Canadian Forest Service Publications
Balancing risks of disturbance from mountain pine beetle and western spruce budworm. 2009. Nealis, V.G.; Noseworthy, M.K.; Turnquist, R.; Waring, V.R. Canadian Journal of Forest Research 39(4): 839-848.
Available from: Pacific Forestry Centre
Catalog ID: 29503
Available from the Journal's Web site. †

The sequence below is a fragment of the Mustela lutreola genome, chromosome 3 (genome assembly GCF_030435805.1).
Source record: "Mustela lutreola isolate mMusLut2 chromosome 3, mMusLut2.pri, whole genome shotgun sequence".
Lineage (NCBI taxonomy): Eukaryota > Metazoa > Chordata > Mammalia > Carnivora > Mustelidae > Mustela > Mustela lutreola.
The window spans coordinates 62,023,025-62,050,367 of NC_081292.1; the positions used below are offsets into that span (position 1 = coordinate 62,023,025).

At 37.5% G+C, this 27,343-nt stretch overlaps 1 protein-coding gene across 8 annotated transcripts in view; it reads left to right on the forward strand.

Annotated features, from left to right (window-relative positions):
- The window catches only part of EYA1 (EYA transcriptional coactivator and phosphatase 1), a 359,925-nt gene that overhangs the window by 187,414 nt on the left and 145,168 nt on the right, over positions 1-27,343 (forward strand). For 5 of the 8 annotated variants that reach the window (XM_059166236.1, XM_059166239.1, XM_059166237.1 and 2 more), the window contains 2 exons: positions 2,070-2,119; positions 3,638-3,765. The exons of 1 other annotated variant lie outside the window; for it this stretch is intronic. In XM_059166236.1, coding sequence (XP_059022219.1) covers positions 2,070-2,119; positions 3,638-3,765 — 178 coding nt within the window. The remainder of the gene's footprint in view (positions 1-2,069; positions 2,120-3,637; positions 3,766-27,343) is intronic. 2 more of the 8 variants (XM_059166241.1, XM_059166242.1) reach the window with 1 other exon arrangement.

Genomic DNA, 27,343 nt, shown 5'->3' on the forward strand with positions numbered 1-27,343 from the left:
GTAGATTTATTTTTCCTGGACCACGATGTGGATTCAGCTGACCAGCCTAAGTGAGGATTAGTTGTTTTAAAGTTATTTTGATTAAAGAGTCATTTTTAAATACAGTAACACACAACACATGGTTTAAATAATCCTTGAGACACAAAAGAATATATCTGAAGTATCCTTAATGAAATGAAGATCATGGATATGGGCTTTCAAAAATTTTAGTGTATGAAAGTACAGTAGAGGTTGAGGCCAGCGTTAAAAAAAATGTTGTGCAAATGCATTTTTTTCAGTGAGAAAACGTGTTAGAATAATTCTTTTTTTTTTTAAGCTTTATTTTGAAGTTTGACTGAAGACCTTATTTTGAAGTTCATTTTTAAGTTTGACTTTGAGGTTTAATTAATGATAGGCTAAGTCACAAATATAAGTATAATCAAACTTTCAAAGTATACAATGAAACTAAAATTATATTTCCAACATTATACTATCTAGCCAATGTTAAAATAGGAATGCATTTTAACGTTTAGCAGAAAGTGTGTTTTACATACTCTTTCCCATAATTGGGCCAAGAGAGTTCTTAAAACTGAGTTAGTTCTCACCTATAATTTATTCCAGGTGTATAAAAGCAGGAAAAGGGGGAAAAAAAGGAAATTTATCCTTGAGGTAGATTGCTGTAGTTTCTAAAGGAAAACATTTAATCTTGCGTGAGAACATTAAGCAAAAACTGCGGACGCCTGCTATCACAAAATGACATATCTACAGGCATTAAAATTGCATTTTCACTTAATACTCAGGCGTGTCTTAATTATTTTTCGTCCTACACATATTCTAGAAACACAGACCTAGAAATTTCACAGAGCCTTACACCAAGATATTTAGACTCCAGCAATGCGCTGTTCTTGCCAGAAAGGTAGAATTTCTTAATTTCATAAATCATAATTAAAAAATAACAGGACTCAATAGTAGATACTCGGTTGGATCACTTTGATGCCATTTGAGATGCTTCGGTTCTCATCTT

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The effect of removing lodgepole pine (Pinus contorta Dougl. ex Loud.) and retaining Douglas-fir (Pseudotsuga menziesii (Mirb.) Franco) to reduce the risk of disturbance from mountain pine beetle (Dendroctonus ponderosae Hopk.) in mixed conifer stands in southern British Columbia, Canada, on population processes influencing outbreaks of western spruce budworm (Choristoneura occidentalis Free.) was evaluated in 10 paired (open vs. closed) field plots. Overall feeding damage to Douglas-fir was significantly, but only slightly, lower in open stands compared with closed stands. Although open plots tended to recruit more budworms, the losses resulting from the dispersal of spring-emerging budworms in search of feeding sites were significantly greater in open plots. The forest management benefits of these early season losses were mitigated, however, by more mortality of budworms from natural enemies, particularly diseases, in the closed plots during the budworm feeding period. These results are discussed in terms of compensating population processes and balancing objectives in forest pest management. In this case, selective harvesting of lodgepole pine as a mitigation strategy for the mountain pine beetle conserved the midterm timber supply potential represented by associated Douglas-fir even in the presence of an outbreak of the western spruce budworm.